Canaveral National Seashore is located on a barrier island about 100 miles south of Jacksonville, Florida and our destination today (about 34 miles north from our RV Resort). The beach at Canaveral National Seashore is the longest undeveloped coastline along the Florida Atlantic coast and provided us with an uncrowded seashore experience. We enjoyed sitting in the warm mid-day sun on the beach for a few hours—not too hot-- just a touch of breeze coming off the cool Atlantic. This is a popular spot for shore fishing and there were many trying their luck to catch pompano. Large poles stuck in the sand line the beach as far as you can see.
Canaveral National Seashore has numerous Native American sites and we took a short walk on an elevated boardwalk to an enormous seashell mound left by a local tribe—probably the highest spot in Florida. I am joking, but Florida is the flattest land we have ever experienced. Mile after mile at sea level or below.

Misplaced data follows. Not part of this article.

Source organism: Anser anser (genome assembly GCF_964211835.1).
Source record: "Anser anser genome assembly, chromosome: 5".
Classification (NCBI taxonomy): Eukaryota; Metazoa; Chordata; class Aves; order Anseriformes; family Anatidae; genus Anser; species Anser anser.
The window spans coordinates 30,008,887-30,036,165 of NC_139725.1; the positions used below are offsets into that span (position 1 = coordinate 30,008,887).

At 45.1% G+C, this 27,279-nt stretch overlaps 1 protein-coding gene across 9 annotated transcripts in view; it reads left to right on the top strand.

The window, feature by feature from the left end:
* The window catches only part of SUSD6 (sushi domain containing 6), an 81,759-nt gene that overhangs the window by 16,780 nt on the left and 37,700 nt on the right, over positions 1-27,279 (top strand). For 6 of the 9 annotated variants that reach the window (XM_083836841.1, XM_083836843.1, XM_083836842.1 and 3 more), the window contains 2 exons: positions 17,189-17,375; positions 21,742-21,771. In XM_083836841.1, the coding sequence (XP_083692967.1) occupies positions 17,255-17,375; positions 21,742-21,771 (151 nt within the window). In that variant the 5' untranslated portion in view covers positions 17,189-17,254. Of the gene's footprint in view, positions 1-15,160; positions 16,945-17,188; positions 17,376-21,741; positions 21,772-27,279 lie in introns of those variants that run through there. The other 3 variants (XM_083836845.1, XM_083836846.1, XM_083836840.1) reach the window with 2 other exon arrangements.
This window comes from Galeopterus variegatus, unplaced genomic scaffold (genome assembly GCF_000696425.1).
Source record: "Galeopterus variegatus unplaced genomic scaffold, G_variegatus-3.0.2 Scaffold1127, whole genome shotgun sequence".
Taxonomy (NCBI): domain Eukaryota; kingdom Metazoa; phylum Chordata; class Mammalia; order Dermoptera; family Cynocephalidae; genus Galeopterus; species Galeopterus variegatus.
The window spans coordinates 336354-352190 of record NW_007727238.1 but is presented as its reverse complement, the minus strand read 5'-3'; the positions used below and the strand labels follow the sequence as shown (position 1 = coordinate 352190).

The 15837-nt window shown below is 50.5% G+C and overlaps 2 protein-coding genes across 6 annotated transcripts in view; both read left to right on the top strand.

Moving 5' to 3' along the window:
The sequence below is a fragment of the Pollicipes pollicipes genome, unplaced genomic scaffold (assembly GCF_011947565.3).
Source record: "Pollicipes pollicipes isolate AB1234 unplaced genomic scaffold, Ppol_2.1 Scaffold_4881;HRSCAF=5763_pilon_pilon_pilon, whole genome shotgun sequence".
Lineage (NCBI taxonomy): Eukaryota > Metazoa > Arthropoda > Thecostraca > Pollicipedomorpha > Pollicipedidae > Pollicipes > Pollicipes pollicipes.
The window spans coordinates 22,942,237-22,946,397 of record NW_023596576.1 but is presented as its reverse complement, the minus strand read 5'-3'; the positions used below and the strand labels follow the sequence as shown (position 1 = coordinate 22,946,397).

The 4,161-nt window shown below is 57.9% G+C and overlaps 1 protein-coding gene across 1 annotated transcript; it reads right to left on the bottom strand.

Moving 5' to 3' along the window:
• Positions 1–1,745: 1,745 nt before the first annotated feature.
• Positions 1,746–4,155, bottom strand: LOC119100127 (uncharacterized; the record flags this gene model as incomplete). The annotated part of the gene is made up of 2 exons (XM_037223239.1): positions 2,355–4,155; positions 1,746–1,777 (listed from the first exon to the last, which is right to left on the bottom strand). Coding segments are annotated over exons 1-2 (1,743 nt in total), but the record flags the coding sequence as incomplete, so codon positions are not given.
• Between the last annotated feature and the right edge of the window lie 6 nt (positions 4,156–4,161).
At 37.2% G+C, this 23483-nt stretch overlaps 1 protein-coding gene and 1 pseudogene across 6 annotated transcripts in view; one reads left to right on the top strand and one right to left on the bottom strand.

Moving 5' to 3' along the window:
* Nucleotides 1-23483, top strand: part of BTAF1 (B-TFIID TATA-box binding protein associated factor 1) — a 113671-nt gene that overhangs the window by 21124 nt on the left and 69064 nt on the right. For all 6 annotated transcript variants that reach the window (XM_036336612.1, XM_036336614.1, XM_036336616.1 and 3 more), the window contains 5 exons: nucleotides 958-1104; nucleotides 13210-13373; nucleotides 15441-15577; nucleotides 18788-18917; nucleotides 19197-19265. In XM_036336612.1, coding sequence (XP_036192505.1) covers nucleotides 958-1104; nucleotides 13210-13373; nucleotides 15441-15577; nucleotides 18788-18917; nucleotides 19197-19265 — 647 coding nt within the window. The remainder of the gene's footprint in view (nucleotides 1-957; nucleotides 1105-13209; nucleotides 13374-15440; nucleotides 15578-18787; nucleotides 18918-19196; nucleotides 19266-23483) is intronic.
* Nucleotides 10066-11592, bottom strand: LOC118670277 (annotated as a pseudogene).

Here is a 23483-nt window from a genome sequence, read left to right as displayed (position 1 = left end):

The wildlife in the seashore is wide-ranging. We dodged a few armadillos driving in, and I almost stepped on one as I was getting out of truck. Again, hundreds of birds, often flying with a snake in their grasp for a quick dinner. Atlantic bottlenose dolphin or manatee are in the nearby lagoon (and it is called the Mosquito Lagoon for a reason) and every summer giant sea turtles return to lay their eggs on the beaches of Canaveral National Seashore.
Before entering the National Park, the Atlantic shore is lined with condos and beach homes. All painted in colorful pastels. With the occasional bait shack stuck in there. Once the park boundary is reached, it is a wild bushy environment. [The picture on the left is looking back towards “civilization” with the Atlantic on the right side of the barrier island and Mosquito Lagoon on the left—took the picture on top of the seashell mound.) Another old Florida discovery. There are some less crowded areas in Florida and this is one of them. Less is good.